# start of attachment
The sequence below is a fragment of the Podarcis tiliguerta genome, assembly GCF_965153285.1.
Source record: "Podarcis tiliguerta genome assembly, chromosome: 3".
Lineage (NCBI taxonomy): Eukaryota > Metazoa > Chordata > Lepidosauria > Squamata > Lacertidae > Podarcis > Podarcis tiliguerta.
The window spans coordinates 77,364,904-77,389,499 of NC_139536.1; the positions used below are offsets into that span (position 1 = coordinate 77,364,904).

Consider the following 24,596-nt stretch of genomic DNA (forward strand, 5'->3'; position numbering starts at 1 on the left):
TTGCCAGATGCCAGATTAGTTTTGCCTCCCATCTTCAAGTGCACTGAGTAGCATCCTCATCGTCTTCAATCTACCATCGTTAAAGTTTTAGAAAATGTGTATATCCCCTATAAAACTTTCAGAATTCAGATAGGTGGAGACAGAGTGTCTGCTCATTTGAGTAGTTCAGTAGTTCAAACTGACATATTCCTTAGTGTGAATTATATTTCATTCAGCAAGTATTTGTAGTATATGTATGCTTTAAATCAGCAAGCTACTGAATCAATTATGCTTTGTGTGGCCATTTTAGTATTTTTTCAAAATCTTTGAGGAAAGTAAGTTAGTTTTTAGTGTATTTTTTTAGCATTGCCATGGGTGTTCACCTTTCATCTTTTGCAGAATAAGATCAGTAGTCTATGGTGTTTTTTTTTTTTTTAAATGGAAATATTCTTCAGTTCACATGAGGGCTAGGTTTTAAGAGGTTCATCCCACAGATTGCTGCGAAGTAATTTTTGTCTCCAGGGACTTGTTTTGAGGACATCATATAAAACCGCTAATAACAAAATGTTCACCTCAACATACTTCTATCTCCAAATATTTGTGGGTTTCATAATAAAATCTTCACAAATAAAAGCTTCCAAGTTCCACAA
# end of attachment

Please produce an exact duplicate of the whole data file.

The sequence below is a fragment of the Podarcis tiliguerta genome, assembly GCF_965153285.1.
Source record: "Podarcis tiliguerta genome assembly, chromosome: 3".
Lineage (NCBI taxonomy): Eukaryota > Metazoa > Chordata > Lepidosauria > Squamata > Lacertidae > Podarcis > Podarcis tiliguerta.
The window spans coordinates 77,364,904-77,389,499 of NC_139536.1; the positions used below are offsets into that span (position 1 = coordinate 77,364,904).

Consider the following 24,596-nt stretch of genomic DNA (forward strand, 5'->3'; position numbering starts at 1 on the left):
TTGCCAGATGCCAGATTAGTTTTGCCTCCCATCTTCAAGTGCACTGAGTAGCATCCTCATCGTCTTCAATCTACCATCGTTAAAGTTTTAGAAAATGTGTATATCCCCTATAAAACTTTCAGAATTCAGATAGGTGGAGACAGAGTGTCTGCTCATTTGAGTAGTTCAGTAGTTCAAACTGACATATTCCTTAGTGTGAATTATATTTCATTCAGCAAGTATTTGTAGTATATGTATGCTTTAAATCAGCAAGCTACTGAATCAATTATGCTTTGTGTGGCCATTTTAGTATTTTTTCAAAATCTTTGAGGAAAGTAAGTTAGTTTTTAGTGTATTTTTTTAGCATTGCCATGGGTGTTCACCTTTCATCTTTTGCAGAATAAGATCAGTAGTCTATGGTGTTTTTTTTTTTTTTAAATGGAAATATTCTTCAGTTCACATGAGGGCTAGGTTTTAAGAGGTTCATCCCACAGATTGCTGCGAAGTAATTTTTGTCTCCAGGGACTTGTTTTGAGGACATCATATAAAACCGCTAATAACAAAATGTTCACCTCAACATACTTCTATCTCCAAATATTTGTGGGTTTCATAATAAAATCTTCACAAATAAAAGCTTCCAAGTTCCACAA